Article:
We now enter Castellone and the commencement probably of the ancient city of Formiae. From this spot to the end of Mola di Gaeta we find an uninterrupted succession of antiquities. Those on the right hand of the road are the most conspicuous the first belong to the Villa Patrizi (..) and lastly those near Mola which are vulgarly called the Villa of Cicero. Colt Hoare
We were obliged to bargain at La Villa di Cicerone for our dinners, and we were in consequence far better served, at a more moderate price. The hotel has, as its name implies, the reputation of being on the site of one of Cicero's nineteen villas. (..) Our bedroom (..) commands a beautiful view over the sea, and enjoys the fragrance of a well-stocked orangery extending from the back of the house to the shore. (..) The blue waters of the Mediterranean are now sparkling beneath the rays of the setting sun, I must positively go and submerge myself in them, in spite of these effeminate Italians, who tell me that they are yet too cold, and "fanno molto male" (are bad for your health).
Arthur John Strutt - A Pedestrian Tour in Calabria and Sicily - 1842
Detail of a drawing by Carlo Labruzzi, a painter who travelled with Sir Richard Colt Hoare, showing the stucco ceiling of a hall at "Villa di Cicerone"
La Villa di Cicerone is
charmingly situated, and in its Garden
are Ruins of what is denominated Villa
Formianum; but probably that Villa
was more distant from the sea, and near
the Cenotaph of Cicero.
Mariana Starke - Travels in Europe for the Use of Travellers on the Continent and likewise in the Island of Sicily - 1839 Edition - based on travels made in 1824-1828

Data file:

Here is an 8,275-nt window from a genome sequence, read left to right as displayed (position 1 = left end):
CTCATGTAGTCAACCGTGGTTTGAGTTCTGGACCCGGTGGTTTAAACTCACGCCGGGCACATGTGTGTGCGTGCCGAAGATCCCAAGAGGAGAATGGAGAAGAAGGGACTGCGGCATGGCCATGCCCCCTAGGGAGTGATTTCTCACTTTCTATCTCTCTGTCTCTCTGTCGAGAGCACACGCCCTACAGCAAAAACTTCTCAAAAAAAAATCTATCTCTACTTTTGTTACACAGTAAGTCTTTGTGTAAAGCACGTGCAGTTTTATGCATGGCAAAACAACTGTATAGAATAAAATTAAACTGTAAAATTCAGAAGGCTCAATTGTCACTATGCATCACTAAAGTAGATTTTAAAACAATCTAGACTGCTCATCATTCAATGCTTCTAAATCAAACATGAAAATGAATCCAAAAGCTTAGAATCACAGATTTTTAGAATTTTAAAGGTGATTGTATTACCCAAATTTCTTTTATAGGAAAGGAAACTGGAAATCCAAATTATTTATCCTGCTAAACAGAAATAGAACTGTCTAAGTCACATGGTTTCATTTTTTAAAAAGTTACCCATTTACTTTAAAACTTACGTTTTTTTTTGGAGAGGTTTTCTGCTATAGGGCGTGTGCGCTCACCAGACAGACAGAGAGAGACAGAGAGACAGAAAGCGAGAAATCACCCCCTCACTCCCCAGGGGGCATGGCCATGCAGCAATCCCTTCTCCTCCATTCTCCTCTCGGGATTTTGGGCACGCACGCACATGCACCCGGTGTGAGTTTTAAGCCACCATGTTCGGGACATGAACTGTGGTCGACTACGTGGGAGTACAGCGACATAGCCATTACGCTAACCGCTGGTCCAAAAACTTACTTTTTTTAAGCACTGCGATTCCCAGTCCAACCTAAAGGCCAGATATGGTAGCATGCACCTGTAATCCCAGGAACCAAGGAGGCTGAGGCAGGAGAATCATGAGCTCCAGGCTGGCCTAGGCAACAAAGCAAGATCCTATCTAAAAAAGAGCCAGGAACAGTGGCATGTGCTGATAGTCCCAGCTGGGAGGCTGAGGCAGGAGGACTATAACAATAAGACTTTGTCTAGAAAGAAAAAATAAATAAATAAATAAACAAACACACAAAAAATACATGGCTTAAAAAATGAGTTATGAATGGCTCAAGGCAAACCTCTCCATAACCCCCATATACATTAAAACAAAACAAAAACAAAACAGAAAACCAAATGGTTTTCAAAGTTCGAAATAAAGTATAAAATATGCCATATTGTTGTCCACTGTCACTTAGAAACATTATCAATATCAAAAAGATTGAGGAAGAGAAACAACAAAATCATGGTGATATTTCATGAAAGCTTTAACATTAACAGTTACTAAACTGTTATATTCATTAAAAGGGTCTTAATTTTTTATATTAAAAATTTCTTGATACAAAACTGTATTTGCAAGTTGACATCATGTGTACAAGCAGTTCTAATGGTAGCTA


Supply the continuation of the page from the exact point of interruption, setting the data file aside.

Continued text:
Cicero himself wrote about Formianum, his villa at Formiae, and other ancient writers mentioned it. There is no definite evidence that Villa Rubino at the foot of Castellone is the actual villa of Cicero. It might have been to its west, closer to Gaeta.
S. Erasmo, the main church of Castellone: (left) ancient columns in the portico; (centre) necropolis upon which the church was built; (right) 1698 funerary inscription celebrating Andrea Laudato, Duke of Marzano and landlord of Villa di Cicerone
A number of antique columns varying in their sizes and proportions which have been brought hither from other edifices render the church of S. Erasmo very antiquated in its appearance. The neighbouring cities of Formiae and Minturnae have probably furnished the greater part of these decorations which are almost on the eve of being again buried under ruins as the foundations of the structure are in a very tottering condition. Strong buttresses are now building and the columns are casing with a wall of masonry which will convert them into heavy pilasters. Colt Hoare
St. Erasmus, Bishop of Formiae, was executed in 303 during the persecution ordered by Emperor Diocletian. The relics of the saint were moved to Gaeta after a Saracen raid in 842.
Move to see other monuments or works of art of Formia which were not mentioned by Grand Tour travellers or move to:
Amphitheatre of Capua
Other monuments of Roman Capua
Ancient Capua at New Capua
Grand Tour Travellers' Gaeta
Gaeta - Churches